Alexander is also the author of collections of short stories, academic works, and over thirty books for children. He has received numerous awards for his writing, including the British Book Awards Author of the Year Award in 2004 and a CBE for service to literature in 2007. He holds honorary doctorates from nine universities in Europe and North America. In March of 2011 he received an award from the President of Botswana for his services through literature to that country.
Alexander McCall Smith lives in Edinburgh. He is married to a doctor and has two daughters.

Product Description

Book Description

In bestselling author Alexander McCall Smith's ninth tale of Isabel Dalhousie, Edinburgh philosopher and sleuth, the victim of an important art theft appeals to her for help.

From the Inside Flap

As a mother, wife, employer and editor of the Review of Applied Ethics - not to mention resident of Edinburgh, the birthplace of moral philosophy - Isabel Dalhousie is all too aware that to be human is to be responsible. So when a neighbour brings her a new and potentially dangerous puzzle to solve, once again Isabel feels she has no option but to shoulder the burden of other people's difficulties.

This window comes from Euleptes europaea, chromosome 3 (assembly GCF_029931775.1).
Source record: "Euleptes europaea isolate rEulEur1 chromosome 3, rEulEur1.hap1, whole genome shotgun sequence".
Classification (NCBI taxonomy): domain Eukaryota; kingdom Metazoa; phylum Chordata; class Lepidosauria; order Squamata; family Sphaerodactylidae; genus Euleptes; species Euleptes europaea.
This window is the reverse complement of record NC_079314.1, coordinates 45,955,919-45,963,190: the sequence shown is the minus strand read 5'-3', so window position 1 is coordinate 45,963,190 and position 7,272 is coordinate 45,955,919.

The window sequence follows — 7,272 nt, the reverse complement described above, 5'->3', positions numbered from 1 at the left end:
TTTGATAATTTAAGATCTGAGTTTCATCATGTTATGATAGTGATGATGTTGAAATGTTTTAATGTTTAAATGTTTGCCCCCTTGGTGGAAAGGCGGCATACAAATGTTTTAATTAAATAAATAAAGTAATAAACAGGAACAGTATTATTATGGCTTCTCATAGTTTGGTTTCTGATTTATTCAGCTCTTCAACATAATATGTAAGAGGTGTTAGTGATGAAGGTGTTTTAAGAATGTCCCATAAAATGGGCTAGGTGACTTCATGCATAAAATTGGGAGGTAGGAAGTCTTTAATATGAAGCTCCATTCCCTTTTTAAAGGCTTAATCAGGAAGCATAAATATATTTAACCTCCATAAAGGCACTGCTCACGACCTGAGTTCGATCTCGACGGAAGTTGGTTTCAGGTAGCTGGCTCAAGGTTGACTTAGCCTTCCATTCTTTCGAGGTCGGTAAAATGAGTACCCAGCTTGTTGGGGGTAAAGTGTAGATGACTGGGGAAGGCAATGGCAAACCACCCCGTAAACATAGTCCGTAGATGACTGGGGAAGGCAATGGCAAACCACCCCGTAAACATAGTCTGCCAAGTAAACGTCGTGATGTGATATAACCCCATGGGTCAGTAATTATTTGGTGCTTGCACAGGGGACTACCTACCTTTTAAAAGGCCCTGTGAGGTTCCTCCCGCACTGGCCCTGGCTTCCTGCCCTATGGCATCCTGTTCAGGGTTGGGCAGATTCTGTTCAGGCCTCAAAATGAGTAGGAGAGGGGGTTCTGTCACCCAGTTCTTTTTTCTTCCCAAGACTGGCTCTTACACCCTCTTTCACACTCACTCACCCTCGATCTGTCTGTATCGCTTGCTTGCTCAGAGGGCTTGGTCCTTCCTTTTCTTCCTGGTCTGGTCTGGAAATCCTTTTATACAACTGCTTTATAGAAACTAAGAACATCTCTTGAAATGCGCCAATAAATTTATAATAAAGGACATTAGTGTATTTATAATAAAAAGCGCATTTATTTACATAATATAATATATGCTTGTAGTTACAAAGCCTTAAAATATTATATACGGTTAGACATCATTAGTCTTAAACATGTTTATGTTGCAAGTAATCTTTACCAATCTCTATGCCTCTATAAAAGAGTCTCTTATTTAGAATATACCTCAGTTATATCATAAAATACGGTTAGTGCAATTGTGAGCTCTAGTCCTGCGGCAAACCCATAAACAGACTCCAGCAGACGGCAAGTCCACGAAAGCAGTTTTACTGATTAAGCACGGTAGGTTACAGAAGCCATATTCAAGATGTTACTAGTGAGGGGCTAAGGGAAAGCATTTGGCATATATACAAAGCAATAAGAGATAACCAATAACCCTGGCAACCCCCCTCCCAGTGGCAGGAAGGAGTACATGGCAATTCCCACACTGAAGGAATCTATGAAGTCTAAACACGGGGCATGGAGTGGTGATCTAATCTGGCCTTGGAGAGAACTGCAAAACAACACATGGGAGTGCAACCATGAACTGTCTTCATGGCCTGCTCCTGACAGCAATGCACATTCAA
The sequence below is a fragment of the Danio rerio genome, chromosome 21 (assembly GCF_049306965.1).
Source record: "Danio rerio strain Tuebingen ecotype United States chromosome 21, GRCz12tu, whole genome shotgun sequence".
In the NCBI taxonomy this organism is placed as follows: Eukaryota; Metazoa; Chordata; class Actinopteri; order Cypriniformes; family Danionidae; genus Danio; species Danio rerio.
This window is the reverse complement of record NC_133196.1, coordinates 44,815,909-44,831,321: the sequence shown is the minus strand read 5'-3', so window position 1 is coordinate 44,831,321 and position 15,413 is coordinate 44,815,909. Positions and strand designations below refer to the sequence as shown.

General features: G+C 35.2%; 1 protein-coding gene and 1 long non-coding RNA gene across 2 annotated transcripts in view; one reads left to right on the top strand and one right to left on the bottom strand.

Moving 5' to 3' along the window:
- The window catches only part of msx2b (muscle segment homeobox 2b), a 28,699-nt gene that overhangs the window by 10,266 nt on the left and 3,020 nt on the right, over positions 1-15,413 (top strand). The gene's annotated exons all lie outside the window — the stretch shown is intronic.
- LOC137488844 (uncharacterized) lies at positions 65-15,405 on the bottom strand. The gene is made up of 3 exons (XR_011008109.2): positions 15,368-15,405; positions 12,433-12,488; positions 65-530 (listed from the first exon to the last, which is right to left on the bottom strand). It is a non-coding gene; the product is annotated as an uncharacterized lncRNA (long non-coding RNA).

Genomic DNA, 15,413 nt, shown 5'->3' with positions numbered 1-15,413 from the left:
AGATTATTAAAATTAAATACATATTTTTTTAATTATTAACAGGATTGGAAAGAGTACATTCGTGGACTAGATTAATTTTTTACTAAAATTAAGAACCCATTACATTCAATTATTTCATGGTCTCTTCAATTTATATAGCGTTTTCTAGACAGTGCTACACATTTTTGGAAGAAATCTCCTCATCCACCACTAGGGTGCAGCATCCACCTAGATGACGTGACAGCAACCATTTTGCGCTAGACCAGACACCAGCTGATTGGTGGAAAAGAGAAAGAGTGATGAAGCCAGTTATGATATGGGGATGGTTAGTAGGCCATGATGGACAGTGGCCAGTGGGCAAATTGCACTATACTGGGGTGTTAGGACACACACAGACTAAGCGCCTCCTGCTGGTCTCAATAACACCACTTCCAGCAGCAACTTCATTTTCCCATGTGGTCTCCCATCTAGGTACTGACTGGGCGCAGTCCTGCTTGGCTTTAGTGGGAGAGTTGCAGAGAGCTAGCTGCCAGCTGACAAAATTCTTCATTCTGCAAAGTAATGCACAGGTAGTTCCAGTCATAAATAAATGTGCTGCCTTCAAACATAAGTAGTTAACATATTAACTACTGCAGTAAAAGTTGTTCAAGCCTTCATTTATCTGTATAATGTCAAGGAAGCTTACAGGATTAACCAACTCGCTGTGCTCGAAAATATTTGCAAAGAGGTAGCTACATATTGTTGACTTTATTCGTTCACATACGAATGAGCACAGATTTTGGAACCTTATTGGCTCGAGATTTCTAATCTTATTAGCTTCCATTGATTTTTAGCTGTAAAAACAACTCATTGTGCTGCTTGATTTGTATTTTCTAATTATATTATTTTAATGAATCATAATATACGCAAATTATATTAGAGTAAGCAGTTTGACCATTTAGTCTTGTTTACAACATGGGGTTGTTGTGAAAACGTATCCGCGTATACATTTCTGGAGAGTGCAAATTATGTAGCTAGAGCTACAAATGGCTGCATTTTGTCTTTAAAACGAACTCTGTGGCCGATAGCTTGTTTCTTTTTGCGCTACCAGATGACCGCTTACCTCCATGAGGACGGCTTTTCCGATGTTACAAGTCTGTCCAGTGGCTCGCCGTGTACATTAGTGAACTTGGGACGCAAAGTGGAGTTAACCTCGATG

An exquisite masterpiece painting has been stolen from the collection of Duncan Munrowe, old-fashioned philanthropist, father to two discontented children, and a very wealthy man. As Isabel enters into negotiations with the shadowy figures who have come in search of a ransom, a case where heroes and villains should be clearly defined turns murky: the list of those who desire the painting - or the money - lengthens, and hasty judgement must be avoided at all cost. Morals, it turns out, are like Scottish clouds: complex, changeable and tricky to get a firm grip on; they require a sharp observational eye, a philosophical mindset, and the habit of kindness, and fortunately for those around her Isabel Dalhousie is in possession of all three.

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Customer Reviews

4.4 out of 5 stars

Most Helpful Customer Reviews